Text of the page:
Madison County Board Chairman Alan J. Dunstan and St. Clair County Board Chairman Mark Kern have made it clear the fight is not yet over, that they don’t consider the decision final and they will make a strong case for change in the public comment period over the next four to six weeks. A final decision is expected by May 31.
“Obviously we are disappointed,” St. Clair County’s NGA-to-Scott Twitter page said. “Our team is reviewing the Final EIS (Environmental Impact Study). We will organize our response during this current comment period.”
“We’re going to continue to work hard and see through this process of relocating to the site adjacent to Scott Air Force Base,” Sen. Richard Durbin said. “During the upcoming comment period on this decision – and beyond – we will continue working with the Department of Defense and stakeholders at home to protect the future of Scott, its dedicated employees and its enormous impact on the regional economy.”
KEY FACTORS INFLUENCING DECISION
No single overriding factor was cited as the reason for the decision, but the Final Environmental Impact Statement, issued last week by the Corps and NGA, specifies several ways in which the St. Louis site was judged better than the competing sites in St. Clair County and Mehlville and Fenton in St. Louis County.
Mehlville and Fenton were essentially ruled out because they would cost more and need more time to start construction.
That left the city and St. Clair County. St. Louis was judged superior on three key factors:
- Mission Efficiency and Flexibility, which includes issues such as finding nearby industry partners, attracting quality staff members and the site’s proximity to the NGA sister installation in Arnold.
- Environmental Impact, which takes into account substantial improvements that will be made to the St. Louis site and noted minor issues in St. Clair County involving wetlands and wildlife habitat. Fenton was actually considered the best option from an environmental standpoint.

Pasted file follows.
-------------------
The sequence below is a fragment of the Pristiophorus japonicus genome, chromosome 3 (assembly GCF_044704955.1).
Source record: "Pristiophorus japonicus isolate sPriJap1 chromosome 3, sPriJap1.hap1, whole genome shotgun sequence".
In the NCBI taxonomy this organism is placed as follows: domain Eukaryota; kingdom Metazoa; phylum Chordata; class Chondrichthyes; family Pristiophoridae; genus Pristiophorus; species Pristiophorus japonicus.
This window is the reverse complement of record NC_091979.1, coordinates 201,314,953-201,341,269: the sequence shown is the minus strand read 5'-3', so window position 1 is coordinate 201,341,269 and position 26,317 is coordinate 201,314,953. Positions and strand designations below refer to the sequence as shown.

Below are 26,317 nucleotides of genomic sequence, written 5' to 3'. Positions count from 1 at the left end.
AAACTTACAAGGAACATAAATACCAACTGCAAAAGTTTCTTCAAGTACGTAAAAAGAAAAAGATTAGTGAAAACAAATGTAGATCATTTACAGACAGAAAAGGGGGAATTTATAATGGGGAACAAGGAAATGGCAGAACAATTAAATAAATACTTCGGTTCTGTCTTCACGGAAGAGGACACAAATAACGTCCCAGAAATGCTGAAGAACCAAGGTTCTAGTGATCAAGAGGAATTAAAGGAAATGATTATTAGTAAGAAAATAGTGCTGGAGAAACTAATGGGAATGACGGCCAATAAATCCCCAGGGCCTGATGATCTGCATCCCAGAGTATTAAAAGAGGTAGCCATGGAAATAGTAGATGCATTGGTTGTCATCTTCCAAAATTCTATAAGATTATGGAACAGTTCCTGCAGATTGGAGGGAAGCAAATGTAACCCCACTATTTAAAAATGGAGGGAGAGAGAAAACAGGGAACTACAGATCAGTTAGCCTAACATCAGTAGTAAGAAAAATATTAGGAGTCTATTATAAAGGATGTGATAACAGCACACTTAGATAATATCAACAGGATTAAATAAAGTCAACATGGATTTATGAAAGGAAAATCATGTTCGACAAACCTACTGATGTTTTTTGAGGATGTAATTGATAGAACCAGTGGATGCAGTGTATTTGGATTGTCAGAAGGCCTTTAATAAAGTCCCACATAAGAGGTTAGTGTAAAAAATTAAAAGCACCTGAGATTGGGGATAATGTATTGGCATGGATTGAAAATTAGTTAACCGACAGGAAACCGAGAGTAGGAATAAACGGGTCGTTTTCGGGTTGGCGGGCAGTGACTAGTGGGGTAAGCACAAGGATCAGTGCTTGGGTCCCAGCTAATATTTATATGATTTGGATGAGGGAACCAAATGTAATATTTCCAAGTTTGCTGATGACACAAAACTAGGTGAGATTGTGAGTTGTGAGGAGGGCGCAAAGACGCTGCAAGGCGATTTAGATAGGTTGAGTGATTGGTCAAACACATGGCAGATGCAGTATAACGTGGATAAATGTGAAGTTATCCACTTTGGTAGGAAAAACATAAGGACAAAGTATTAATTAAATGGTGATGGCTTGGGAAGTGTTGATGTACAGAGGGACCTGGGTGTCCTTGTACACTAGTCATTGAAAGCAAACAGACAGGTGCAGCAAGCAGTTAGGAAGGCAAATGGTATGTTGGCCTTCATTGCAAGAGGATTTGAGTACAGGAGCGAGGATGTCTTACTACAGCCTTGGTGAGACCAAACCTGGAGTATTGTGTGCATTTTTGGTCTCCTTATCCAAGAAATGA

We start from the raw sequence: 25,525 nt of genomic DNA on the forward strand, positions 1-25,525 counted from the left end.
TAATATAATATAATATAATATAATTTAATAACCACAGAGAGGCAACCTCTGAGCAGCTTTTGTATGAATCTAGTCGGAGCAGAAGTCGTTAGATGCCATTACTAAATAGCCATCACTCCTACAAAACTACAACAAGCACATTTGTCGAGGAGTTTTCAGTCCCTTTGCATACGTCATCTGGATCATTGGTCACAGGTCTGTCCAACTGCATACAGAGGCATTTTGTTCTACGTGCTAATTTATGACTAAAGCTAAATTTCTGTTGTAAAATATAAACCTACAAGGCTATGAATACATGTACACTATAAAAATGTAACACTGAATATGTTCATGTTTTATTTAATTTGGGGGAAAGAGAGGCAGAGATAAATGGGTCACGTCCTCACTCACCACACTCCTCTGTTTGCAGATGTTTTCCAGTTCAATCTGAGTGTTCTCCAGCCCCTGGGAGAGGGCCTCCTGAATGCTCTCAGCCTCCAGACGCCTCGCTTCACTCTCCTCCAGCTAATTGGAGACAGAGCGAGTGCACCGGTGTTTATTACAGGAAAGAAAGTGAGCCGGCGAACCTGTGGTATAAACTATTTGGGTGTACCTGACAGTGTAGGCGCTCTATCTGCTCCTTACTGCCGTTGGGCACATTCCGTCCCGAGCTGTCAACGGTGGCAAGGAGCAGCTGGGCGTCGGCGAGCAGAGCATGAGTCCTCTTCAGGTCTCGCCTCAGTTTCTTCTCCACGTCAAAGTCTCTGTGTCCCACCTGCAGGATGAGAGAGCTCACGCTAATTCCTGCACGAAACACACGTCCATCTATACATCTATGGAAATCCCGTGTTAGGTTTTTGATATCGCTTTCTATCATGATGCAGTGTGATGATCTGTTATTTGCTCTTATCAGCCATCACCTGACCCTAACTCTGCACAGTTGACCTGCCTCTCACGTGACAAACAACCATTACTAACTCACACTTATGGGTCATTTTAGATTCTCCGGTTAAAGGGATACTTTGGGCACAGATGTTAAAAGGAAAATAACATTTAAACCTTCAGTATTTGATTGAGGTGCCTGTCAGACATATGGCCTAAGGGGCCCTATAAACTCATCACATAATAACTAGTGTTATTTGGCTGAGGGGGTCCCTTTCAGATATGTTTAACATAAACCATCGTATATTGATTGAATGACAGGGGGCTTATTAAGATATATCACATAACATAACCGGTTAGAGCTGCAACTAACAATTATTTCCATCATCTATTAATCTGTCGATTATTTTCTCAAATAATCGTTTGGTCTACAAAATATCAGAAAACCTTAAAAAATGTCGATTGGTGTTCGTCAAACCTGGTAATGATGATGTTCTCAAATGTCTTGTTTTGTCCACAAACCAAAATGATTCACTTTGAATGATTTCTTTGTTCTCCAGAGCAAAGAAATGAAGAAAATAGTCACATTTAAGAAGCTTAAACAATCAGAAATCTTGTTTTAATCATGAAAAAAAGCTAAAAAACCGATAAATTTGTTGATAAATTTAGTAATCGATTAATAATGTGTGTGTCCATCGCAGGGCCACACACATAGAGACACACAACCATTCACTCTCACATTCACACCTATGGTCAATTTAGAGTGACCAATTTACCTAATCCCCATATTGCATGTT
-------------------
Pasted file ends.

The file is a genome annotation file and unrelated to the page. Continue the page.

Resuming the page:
- Federal Government Priorities, which includes a list of regulations and orders intended to improve and redevelop urban areas. The city gained from several of these, including reducing greenhouse gas emissions with shorter commutes and promoting infill development of blighted areas.
St. Clair County scored points in the security category for being located next to Scott Air Force Base and having a wide open, rural landscape.
From a cost and schedule standpoint, both sites were offered at no charge, and both were seen as suitable for construction in 2017.
NGA uses satellite technology to gather national security information and was instrumental in the locating of Osama Bin Laden.
“The St. Louis site provides NGA with the most technological, academic and professional environment for this agency to develop the capabilities necessary to solve the hardest intelligence and national security problems entrusted to us by the American people,” Cardillo said in announcing his decision.
‘VICTORY FOR URBAN AMERICA’
St. Louis Mayor Francis Slay called the preliminary ruling “a victory for urban America.”
“The NGA has called St. Louis home for the past 72 years, and I am thrilled that Director Cardillo has indicated that the agency and its 3,100 employees very likely will continue to do so well into the future,” Slay said.
“The construction of a state-of-the-art intelligence agency in north St. Louis would have an immense impact,” he added. “The many benefits to the future of both St. Louis and NGA are immeasurable, promising and exciting.”
For his part, Missouri Gov. Jay Nixon lauded the joint efforts of city, county and state officials.
“This is a great day for St. Louis and a shining example of what is possible when Missourians work together across regional and party lines for the good of their communities,” he said.